Senseless Tragedy

April 2007


Senseless Tragedy in Virginia unwinds on television. More hype and hysteria at 11:00.

This morning the television was devoted to the latest national tragedy. Television news always have a tough time with this kind of story. It's usually over, or nearly over before they ever get there. Some poor kid went nuts and killed a bunch of people and then killed himself. Not much more to say, really. But they have air time to fill and if everyone else is airing the tragedy, you have to give it equal weight or people will use that against you to boost their own ratings.

So, they spend their time interviewing tearful people who don't really know what's going on. They research the dead killer and make his family miserable. They take shot after shot of police, more police, and even more police. That university looked like it had been invaded by some foreign army. Swat teams in body armor mixed with traffic control cops and plain clothes cops, FBI and who only knows who else (Homeland Security for sure).

And what good did those hundreds of police serve? That many troops, armed like that only really have one purpose: to put down an armed revolt. That's most of what they're trained for, too.

Whenever I see massed police like that, I can't help think of all the other places that has a cons tabulary like that: liberty doesn't last long under such a weight. The police are like the army: you've paid for them, now you have to use them. There is no kind of random act of insane violence that police can honestly prevent, not unless they watch everybody all the time in an Orwellian police state. Police are response forces. They step in after something happens and clean it up. Mostly they protect property.

But in the aftermath of a senseless and tragic act such as happened on the Virginia Tech campus, opportunistic politicians always extend the powers and prerogatives of the police and curtain the rights of ordinary people. The funding for even more police is approved on the spurious claim that more cops make people safer.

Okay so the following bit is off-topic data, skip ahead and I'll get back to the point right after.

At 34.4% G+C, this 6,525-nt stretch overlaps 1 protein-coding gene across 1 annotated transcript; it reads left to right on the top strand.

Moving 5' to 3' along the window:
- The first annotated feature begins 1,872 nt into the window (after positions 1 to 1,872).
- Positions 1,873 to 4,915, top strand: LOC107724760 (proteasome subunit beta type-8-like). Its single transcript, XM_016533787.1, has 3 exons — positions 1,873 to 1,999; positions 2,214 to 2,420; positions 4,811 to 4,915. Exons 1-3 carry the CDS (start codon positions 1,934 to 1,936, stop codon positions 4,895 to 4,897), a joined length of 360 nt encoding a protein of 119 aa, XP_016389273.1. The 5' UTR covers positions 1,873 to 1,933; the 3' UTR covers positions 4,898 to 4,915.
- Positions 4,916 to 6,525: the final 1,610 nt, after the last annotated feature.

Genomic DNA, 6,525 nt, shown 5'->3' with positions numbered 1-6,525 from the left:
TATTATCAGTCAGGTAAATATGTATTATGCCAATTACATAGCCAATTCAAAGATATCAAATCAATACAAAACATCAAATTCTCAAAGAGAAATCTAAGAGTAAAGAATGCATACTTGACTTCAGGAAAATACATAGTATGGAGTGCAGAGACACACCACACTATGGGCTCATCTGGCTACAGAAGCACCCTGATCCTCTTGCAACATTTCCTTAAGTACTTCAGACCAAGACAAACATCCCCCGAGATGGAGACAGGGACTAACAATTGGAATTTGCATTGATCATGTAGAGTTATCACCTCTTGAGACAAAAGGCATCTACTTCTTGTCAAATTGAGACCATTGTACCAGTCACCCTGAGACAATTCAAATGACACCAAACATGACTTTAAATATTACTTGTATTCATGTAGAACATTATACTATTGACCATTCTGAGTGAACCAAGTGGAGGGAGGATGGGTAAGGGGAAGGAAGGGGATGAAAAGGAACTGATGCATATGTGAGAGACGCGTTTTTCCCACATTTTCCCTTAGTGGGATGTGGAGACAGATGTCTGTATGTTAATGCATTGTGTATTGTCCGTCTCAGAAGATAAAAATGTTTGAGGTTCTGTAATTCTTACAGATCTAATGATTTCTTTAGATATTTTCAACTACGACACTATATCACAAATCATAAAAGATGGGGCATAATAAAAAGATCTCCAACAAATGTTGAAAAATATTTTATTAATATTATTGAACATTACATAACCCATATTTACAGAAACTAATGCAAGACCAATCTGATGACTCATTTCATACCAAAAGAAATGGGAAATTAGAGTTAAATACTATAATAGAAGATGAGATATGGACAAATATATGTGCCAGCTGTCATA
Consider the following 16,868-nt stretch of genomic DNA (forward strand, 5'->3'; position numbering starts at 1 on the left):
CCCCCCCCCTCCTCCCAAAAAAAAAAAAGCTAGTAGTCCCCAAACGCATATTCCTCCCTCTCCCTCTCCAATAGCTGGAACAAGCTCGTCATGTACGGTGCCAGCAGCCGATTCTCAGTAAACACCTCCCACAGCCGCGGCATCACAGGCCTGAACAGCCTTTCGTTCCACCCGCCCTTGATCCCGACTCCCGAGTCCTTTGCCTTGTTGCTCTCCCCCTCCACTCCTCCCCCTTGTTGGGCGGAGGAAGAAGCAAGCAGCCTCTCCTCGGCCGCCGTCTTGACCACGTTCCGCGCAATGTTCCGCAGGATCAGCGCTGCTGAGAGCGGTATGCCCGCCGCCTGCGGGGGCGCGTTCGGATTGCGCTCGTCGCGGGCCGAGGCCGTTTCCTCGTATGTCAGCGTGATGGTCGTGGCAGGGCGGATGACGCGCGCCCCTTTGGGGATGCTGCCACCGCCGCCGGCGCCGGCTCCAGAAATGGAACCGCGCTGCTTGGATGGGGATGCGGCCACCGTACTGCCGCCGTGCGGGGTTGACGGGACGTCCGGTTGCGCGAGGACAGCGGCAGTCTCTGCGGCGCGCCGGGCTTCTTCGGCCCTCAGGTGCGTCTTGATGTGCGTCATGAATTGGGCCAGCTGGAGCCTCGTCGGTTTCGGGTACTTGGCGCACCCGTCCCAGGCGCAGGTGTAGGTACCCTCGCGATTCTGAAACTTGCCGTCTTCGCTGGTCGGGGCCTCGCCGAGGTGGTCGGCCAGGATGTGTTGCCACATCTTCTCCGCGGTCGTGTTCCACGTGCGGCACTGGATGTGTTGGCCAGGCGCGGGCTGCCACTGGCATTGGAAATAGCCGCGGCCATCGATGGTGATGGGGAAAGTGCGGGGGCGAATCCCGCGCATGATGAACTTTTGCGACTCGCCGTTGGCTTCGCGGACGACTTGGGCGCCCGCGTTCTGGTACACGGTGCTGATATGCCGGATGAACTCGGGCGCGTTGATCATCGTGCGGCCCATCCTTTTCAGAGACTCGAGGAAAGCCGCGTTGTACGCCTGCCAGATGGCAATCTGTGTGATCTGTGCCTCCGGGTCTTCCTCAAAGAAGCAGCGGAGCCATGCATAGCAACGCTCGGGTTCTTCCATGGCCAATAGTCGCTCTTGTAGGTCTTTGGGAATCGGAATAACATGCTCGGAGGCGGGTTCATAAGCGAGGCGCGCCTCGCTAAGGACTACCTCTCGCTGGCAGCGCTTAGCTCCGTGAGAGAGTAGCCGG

What makes more people safer is spending more public money on the public. Spending money to make people more secure from poverty, secure from injustice, and secure by reason that they have options. Do I think that this tragedy could have been avoided by spending more on people programs? Maybe, maybe not. If the dead child who killed the other people was purely and simply insane, maybe there is nothing anyone could have done to prevent it. But I do know that many more than 33 people die every year in Virginia, die routinely, from preventable things like malnutrition, exposure, crimes of violence, drugs, and a hundred other remediable crimes against the body politic.

Concentrating all the public attention and all the public resources against a tragedy that no one can do anything about takes attention and resources away from real issues that can be cured, or if not cured, then made less harmful for some.

I'm sorry that the 32 young people were murdered. But my sympathy for their friends and family does not extend to motivating me to accept further erosion of civil rights in the misguided theory that a life under constant surveillance is going to make people any safer or saner. The real tragedy here will fall on us all.

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